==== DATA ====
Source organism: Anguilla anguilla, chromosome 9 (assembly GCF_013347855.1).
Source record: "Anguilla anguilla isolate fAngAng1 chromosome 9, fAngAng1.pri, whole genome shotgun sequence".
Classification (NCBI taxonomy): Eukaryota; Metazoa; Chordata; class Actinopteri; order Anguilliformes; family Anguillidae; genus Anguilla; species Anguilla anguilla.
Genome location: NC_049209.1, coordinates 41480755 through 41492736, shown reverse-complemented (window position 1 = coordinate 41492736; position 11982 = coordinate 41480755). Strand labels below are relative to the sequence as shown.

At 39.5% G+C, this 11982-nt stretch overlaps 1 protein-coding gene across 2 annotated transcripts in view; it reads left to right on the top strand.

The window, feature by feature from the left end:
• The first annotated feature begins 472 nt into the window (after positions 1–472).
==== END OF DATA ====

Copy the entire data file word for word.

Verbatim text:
Source organism: Anguilla anguilla, chromosome 9 (assembly GCF_013347855.1).
Source record: "Anguilla anguilla isolate fAngAng1 chromosome 9, fAngAng1.pri, whole genome shotgun sequence".
Classification (NCBI taxonomy): Eukaryota; Metazoa; Chordata; class Actinopteri; order Anguilliformes; family Anguillidae; genus Anguilla; species Anguilla anguilla.
Genome location: NC_049209.1, coordinates 41480755 through 41492736, shown reverse-complemented (window position 1 = coordinate 41492736; position 11982 = coordinate 41480755). Strand labels below are relative to the sequence as shown.

At 39.5% G+C, this 11982-nt stretch overlaps 1 protein-coding gene across 2 annotated transcripts in view; it reads left to right on the top strand.

The window, feature by feature from the left end:
• The first annotated feature begins 472 nt into the window (after positions 1–472).